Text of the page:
The reverse design was one of four designs that made it to the final round and was very close to being accepted. The design selected was the work of Thomas Rogers, an outstanding mint engraver, and friend of Gallery Mint.

       If the Seller and/or the Buyer wants to be identified in connection with these two fine pieces please contact me and I'll comply...otherwise they will remain anonymous in respect for their privacy. EMail:Verne R. Walrafen

  • 1796 "No Pole" HalfCent Complete With Die Crack
       In the September 1998 Gallery Mint Report, on page 3, it says;
       Of the recently completed 14 piece set, there was none more easily executed than the "with pole" variety half cent, but probably none more technically challenging than the "no pole" variety. All 12 known examples of this rare variety display a horizontal, bisecting die crack. So, to reproduce this coin accurately, we not only needed to produce a cracked die, but this crack had to be of a particular shape so as best to represent the original.
       We wouldn't settle for just scratching a line in the die. That just doesn't look the same as a real die crack, and besides, that would be too easy. We like doing things the hard way.
       Our first attempt almost worked, and was the method we used to create the final working die. The second attempt actually yielded a working die by splitting a hardened die, and we were able to get 150 strikes from this die. These were offered as a show special at the recent ANA convention in Portland. But the crack in this die did not look right. The shape was wrong, and it also developed an additional cud that is not seen on the original coin. So a third die was created that so far has managed to stay in two pieces.
       The "crack" was created by cutting the steel die blank in half using a very fine jeweler's saw, following the shape of the original crack. The two pieces were then pressed in a retaining ring, and the whole mess went into a heavier iron "collar". Then, the entire design was hobbed into this three piece die in a single operation, closing the seam very tight as to mimic a genuine crack. It worked so well that the two pieces stayed together through the hardening and tempering process, even though it fell out of its retaining ring that was intended to hold it together.
       This is also the only die so far created entirely by our machinist, Joe Rust. Like the original, the unc. version is mated with the same reverse die as the "with pole" variety. Our somewhat idealized proof version of this piece shown at right does not display the crack, and in fact, served as the master die that was "cloned" to produce the more realistic cracked die uncirculated version.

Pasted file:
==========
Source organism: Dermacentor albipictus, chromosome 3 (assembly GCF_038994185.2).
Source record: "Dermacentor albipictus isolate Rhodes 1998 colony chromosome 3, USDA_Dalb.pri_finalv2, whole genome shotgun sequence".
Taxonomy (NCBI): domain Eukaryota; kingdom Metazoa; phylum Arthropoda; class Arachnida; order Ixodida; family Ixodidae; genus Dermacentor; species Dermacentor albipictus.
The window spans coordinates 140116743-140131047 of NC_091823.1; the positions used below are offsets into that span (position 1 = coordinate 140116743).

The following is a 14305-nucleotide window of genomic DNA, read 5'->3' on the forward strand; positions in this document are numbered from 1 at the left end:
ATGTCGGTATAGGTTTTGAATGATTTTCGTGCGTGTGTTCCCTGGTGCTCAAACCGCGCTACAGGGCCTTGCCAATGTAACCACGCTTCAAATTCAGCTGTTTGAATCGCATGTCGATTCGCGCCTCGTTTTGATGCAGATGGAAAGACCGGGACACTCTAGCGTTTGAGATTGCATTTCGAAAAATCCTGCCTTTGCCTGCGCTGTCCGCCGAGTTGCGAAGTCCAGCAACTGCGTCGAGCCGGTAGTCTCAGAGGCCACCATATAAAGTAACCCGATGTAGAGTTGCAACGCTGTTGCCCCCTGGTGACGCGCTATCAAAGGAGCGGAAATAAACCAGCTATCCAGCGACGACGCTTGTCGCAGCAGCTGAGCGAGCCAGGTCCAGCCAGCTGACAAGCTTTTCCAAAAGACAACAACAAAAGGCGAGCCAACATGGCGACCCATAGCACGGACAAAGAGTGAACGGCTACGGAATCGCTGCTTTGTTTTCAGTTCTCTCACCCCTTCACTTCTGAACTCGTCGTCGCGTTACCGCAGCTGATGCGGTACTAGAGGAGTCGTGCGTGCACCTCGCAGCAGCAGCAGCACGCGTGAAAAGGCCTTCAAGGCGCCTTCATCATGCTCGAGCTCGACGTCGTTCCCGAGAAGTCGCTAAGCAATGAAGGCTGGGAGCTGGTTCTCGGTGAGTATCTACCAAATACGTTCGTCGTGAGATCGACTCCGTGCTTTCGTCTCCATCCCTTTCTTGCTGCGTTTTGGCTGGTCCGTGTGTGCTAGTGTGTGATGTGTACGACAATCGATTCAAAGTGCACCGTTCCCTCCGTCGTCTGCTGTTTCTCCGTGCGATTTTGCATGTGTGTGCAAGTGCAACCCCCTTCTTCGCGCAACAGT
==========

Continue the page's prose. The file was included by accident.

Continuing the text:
So...our friends at GMM will obviously stop at absolutely nothing to make their strikes true to the originals. Good work guys! EMail:Verne R. Walrafen

  • 1793 Liberty Cap 1c Jewelry Pendant
       On July 29th a unique GMM piece sold on eBay and should be recorded for future students of the history of GMM. The Seller wrote;
       Gallery Mint Museum Error/Pendant As a former employee of the GALLERY MINT MUSEUM, I was a witness and sometimes a participant in creating intentional errors. We had a few customers that would specifically custom order error pieces for their collections. One day, (former chief coiner) Adam and I had been making custom errors, and when we finished, we decided to create a few for ourselves. The result here is a pendant/error that was created using the brass of a 1995 Concept Dollar and a silver coin-blank while striking both sides at the same time with the 1793 One Cent dies. The One Cent reproductions were usually struck on copper, so this silver and brass really make an interesting statement! My wife wore this with a silver chain around her neck for a few months, and then we noticed the silver piece loosening from the brass, so we put it away for about 5 years. Now, the struck silver piece has detached from the brass. However, with a some good eyesight and a little glue, these two pieces could be joined again for a tight fit. This piece was copy stamped (on the reverse) in accordance with the Hobby Protection Act. Actual size is approximately 32mm wide by 35mm height.

       If the Seller and/or the Buyer wants to be identified in connection with this unusual piece please contact me and I'll comply...otherwise they will remain anonymous in respect for their privacy. EMail:Verne R. Walrafen

  • 1796 Draped Bust 1c Double Struck Proof
       This is Proof #728 of an unknown number struck. It was not a special order error. I purchased it from GMM out of their stock so I suspect, but have no proof, that this was a production error. In any event I would guess that even special order errors are less often done in the proofs because of the additional expense that would involve. Perhaps by showing this Proof Error we will learn more about their availability in some general terms. EMail:Verne R. Walrafen

  • 1796 14 Star $1 GMM strike
       In the July 1997 Gallery Mint Report, on page 4, in Auction News it says; The die for this 14 Star Proof 1796 Dollar reproduction was made in error. (Should have 15 stars.) and Only 61 were produced of which 58 were released before the error was discovered by our photographer. The recipients were notified of the error, and only two were returned for replacement. Just a note for those who might be interested. EMail:Verne R. Walrafen